…but it’s not the only story you need to know about. Nor is the bailout/rescue plan/Capitol Hill debacle. Keep reading for a few tidbits that may have gotten lost in the shuffle.
Anthrax antibiotics brought to your door by the US Postal Service. Woah.
When I read the headline, I immediately flashed back to the two postal workers who were killed in 2001 after inhaling the spores on anthrax-laced letters. Forget snow, rain, and gloom of night, how about terror attacks not keeping letter carriers from their jobs. When you think about it – putting aside the uncomfortable irony for a moment – it makes great sense. These folks visit every home in this country every day. As a senior counselor to health and Human Services Secretary Michael Leavitt points out, they can provide “a front-end quick strike”.
But do America’s letter carriers really want this gig?
Over the past two years, tests in Seattle, Philadelphia and Boston paired postal workers with police officers on their routes. In eight hours, 50 letter carriers got their test packets to some 53,000 homes. Next stop: Minneapolis.
To make the double duty more attractive for postal employees, the government would supply each volunteer’s family with enough doxycycline for themselves and their families in advance, so they can be ready the moment an outbreak happens.
Let’s just hope that no matter how successful these tests are, and no matter how brave the USPS may be, we never need to use this system.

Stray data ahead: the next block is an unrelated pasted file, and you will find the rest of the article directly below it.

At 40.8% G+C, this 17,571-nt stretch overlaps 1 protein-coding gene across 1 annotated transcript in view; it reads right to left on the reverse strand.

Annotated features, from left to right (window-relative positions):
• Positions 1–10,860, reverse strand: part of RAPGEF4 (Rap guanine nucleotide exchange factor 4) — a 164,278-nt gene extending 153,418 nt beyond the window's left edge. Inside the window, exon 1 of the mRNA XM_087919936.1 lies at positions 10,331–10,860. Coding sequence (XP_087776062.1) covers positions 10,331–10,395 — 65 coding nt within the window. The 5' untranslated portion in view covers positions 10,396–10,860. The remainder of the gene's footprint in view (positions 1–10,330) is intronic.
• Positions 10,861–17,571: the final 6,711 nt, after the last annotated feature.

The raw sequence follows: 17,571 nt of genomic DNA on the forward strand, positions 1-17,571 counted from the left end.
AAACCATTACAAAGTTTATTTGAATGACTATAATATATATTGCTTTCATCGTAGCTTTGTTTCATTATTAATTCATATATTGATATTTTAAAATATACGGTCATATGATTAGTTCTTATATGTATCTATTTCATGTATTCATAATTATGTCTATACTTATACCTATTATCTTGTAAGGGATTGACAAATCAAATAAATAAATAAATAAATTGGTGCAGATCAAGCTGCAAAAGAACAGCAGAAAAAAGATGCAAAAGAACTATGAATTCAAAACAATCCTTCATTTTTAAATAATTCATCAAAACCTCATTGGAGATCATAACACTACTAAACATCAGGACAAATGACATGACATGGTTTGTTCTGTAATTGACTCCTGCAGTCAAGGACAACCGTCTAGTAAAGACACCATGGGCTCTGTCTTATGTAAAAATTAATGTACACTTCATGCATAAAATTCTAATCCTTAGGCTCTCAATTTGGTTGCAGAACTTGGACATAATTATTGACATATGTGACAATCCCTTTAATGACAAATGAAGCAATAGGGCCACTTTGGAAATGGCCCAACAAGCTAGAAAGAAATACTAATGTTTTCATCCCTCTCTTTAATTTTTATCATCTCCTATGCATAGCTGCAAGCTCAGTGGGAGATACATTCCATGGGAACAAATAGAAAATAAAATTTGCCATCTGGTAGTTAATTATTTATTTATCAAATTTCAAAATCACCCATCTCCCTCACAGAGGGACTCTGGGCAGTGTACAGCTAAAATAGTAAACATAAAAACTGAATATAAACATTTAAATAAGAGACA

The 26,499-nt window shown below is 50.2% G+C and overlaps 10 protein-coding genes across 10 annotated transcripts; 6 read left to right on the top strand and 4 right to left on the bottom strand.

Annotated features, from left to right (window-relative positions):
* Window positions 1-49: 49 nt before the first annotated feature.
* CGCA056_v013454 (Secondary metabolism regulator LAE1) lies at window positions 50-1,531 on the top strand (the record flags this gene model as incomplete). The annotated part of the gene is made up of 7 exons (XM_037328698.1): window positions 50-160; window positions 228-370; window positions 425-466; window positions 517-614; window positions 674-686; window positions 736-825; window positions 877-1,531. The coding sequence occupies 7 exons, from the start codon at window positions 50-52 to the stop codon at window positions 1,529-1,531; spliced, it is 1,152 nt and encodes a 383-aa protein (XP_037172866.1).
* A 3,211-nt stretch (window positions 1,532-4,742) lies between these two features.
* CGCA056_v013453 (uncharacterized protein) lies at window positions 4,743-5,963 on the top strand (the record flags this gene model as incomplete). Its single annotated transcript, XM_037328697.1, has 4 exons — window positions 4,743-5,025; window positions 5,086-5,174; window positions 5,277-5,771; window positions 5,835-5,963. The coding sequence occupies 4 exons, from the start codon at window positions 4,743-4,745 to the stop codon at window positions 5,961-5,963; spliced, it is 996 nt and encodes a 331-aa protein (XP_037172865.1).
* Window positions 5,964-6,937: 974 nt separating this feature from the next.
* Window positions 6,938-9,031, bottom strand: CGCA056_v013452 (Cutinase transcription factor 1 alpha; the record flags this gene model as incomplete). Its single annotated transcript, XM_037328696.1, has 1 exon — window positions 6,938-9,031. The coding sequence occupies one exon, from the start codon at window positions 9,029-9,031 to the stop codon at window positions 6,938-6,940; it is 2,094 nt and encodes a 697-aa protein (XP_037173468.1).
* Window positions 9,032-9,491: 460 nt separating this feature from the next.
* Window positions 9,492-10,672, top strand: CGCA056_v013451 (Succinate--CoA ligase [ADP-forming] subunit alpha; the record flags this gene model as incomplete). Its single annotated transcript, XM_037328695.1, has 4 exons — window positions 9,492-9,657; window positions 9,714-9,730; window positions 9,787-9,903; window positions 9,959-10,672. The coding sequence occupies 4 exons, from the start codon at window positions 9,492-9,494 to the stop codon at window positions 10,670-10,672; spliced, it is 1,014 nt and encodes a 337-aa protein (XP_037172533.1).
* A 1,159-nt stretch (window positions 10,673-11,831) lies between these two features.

Don’t like your dirty barracks? Had enough of the lousy pay you get as a soldier? Your lament could make a great – and likely comical – rap, but it’s probably best to keep it to yourself, rather than sharing with the millions of YouTube viewers. That is, unless you don’t mind being reassigned to Siberia. Don’t forget the long johns! (Government-issued, of course)
…And proof that neighbors go a long, long way.
A Colorado farmer has been donating his crops – all of them – to local food banks and food pantries for more than a decade. That’s a fantastic tale in itself, but it’s only the beginning. Early this year, he was diagnosed with cancer. The timing of his treatments meant he couldn’t plant this year’s crop of vegetable, let alone harvest them. Of course, that was before 250 neighbors showed up. The crops they planted will supply more than 35 food banks, but the vegetables may be beside the point this year.
Anderson Cooper goes beyond the headlines to tell stories from many points of view, so you can make up your own mind about the news. Tune in weeknights at 8 and 10 ET on CNN.
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